rm /etc/ssh/ssh_host_*
    # Depending on the installation, you may need to purge the following keys
    rm /etc/ssh/ssh_host_rsa_key*
    rm /etc/ssh/ssh_host_dsa_key*
    rm /etc/ssh/ssh_host_ecdsa_key*
    
    sed -i -e "/exit 0/d" /etc/rc.local
    echo "[ -f /etc/ssh/ssh_host_key ] && echo 'Keys found.' || ssh-keygen -A" >> /etc/rc.local
    echo "exit 0" >> /etc/rc.local
    printf "GOOGLE\n" > /etc/ssh/sshd_not_to_be_run
    
    # Edit sshd_config and ssh_config as per instructions on [this link](https://cloud.google.com/compute/docs/tutorials/building-images).
    
  9. Change MTU to 1460 for network interface.

     # Create a startup service in systemd that will change MTU and then exit
    
    cat << EOF >> /lib/systemd/system/eth0.service
    [Unit]
    Description=Network interface initialization
    After=local-fs.target network-online.target network.target
    Wants=local-fs.target network-online.target network.target
    
    [Service]
    ExecStart=/bin/ifconfig eth0 mtu 1460 up
    Type=oneshot
    
    [Install]
    WantedBy=multi-user.target
    EOF
    # Make this service auto-start at boot.
    cd /lib/systemd/system/multi-user.target.wants/
    ln -s ../eth0.service eth0.service
    
  10. Pack and upload to GCE.

    Shut down the Photon VM and copy its disk to THE tmp folder.

    # You will need to install Google Cloud SDK on host machine to upload the image and play with GCE.
    
    cp Virtual\ Machines.localized/photon.vmwarevm/Virtual\ Disk.vmdk /tmp/disk.vmdk
    cd /tmp
    # GCE needs disk to be named as disk.raw with raw format.
    qemu-img convert -f vmdk -O raw disk.vmdk disk.raw
    
    # ONLY GNU tar will work to create acceptable tar.gz file for GCE. MAC's default tar is BSDTar which will not work. 
    # On Mac OS X ensure that you have gtar "GNU Tar" installed. exmaple: gtar -Szcf photon.tar.gz disk.raw 
    
    gtar -Szcf photon.tar.gz disk.raw 
    
    # Upload
    gsutil cp photon.tar.gz gs://photon-bucket
    
    # Create image
    gcloud compute --project "<project name>" images create "photon-beta-vYYYYMMDD" --description "Photon Beta" --source-uri https://storage.googleapis.com/photon-bucket/photon032315.tar.gz
    
    # Create instance on GCE of photon image
    gcloud compute --project "photon" instances create "photon" --zone "us-central1-f" --machine-type "n1-standard-1" --network "default" --maintenance-policy "MIGRATE" --scopes "https://www.googleapis.com/auth/devstorage.read_only" "https://www.googleapis.com/auth/logging.write" --image "https://www.googleapis.com/compute/v1/projects/photon/global/images/photon" --boot-disk-type "pd-standard" --boot-disk-device-name "photon"
    
    

10.2 - Installing Photon OS on Google Compute Engine

After you download the Photon OS image for GCE, log into GCE and install Photon OS.

Perform the following steps:

  1. Create a New Bucket

    Create a new bucket to store your Photon OS image for GCE.

    gce1

  2. Upload the Photon OS Image

    While viewing the bucket that created, click the Upload files button, navigate to your Photon OS image and click the Choose button.

    When the upload finishes, you can see the Photon OS compressed image in the file list for the bucket that you created.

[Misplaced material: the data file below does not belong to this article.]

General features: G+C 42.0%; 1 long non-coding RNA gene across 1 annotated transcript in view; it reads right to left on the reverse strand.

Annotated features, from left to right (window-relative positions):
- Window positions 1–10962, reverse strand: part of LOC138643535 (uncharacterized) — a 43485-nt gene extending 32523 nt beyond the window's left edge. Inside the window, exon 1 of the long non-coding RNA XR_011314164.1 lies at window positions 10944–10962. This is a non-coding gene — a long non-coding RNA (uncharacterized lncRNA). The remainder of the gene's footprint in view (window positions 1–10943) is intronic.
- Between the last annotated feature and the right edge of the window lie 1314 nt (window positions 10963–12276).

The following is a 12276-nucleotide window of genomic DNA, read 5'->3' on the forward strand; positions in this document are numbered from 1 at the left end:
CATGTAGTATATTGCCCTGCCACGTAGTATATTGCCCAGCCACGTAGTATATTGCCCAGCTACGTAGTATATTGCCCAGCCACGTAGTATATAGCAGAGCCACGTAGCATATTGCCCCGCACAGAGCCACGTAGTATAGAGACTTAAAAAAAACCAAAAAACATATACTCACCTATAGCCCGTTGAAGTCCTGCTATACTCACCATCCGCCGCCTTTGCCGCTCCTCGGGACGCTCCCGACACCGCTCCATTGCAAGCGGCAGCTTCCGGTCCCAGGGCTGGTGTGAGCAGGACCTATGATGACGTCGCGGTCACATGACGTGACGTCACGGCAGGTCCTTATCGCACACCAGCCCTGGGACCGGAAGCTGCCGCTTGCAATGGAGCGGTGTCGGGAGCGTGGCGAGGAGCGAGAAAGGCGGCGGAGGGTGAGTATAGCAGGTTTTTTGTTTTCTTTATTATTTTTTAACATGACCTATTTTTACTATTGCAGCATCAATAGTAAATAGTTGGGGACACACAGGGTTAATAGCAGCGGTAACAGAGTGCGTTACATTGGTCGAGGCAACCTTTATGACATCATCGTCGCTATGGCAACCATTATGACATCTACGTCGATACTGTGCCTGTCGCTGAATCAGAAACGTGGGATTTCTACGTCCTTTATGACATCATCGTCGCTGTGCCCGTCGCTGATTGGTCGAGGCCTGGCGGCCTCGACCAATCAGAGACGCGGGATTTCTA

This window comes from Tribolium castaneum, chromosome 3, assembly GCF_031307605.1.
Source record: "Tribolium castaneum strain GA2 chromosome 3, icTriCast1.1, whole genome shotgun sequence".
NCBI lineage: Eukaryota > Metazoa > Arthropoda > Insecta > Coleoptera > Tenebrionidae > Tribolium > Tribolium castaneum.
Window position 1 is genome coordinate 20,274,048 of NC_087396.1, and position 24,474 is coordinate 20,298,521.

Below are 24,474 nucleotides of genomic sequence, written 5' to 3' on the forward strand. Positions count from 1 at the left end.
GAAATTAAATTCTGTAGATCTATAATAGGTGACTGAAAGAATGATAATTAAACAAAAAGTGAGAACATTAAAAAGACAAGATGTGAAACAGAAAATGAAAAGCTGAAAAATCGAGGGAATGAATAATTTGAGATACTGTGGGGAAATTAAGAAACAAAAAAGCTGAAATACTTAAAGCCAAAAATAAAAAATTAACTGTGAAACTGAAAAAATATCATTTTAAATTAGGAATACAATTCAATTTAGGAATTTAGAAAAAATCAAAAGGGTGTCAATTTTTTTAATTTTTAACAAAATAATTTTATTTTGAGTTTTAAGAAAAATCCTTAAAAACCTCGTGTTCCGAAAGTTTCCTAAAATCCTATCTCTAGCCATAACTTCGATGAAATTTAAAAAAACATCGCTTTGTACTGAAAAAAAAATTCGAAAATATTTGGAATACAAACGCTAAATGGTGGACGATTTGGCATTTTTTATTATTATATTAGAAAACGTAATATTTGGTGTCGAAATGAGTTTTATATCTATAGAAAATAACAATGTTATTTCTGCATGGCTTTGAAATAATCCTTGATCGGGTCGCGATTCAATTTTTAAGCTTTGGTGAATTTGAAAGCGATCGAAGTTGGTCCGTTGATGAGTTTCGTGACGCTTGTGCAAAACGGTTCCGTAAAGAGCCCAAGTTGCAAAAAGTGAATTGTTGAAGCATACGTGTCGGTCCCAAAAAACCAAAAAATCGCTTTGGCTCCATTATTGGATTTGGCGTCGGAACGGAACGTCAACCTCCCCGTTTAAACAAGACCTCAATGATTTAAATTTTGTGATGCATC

gce2

  3. Create a New Image

    To create a new image, click on Images in the Compute category in the left panel and then click on the New Image button.

    Enter a name for the image in the Name field and change the Source to Cloud Storage file using the pull-down menu. Then, in the Cloud Storage file field, enter the bucket name and filename as the path to the Photon OS image for GCE. In this example, where the bucket was named photon_storage, the path is as follows:

     `photon_storage/photon-gce-2.0-tar.gz`
    

    The new image form autopopulates the gs:// file path prefix.*

    Click the Create button to create your image. You must be able to see the Images catalog and your Photon OS image at the top of the list.

  4. Create a New Instance

    To create an instance, check the box next to the Photon OS image and click the Create Instance button.

    On the Create a new instance form, provide a name for this instance, confirm the zone into which this instance is to be deployed and, before clicking Create, check the Allow HTTP traffic and Allow HTTPS traffic options.

    Note: The firewall rules in this example are optional. You can configure the ports according to your requirements.

    gce4

    When the instance is created you will be returned to your list of VM instances. If you click on the instance, the status page for the instance will allow you to SSH into your Photon OS environment using the SSH button at the top of the panel.

    At this point, your instance is running and you are ready to start the Docker engine and run a container workload. For more information, see Deploying a Containerized Application in Photon OS.

11 - Running Photon OS on Raspberry Pi

You can use Photon OS as a virtual machine on Raspberry Pi (RPi). You can download Photon OS and install the Photon OS distribution on vSphere.

11.1 - Prerequisites for Running Photon OS on Raspberry Pi

Before you use Photon OS within RPi, perform the following prerequisite tasks:

  1. Verify that you have the following resources:

    ResourceDescription
    Raspberry Pi 3Raspberry Pi 3 Model B or Model B+ board. This will serve as the target of the installation.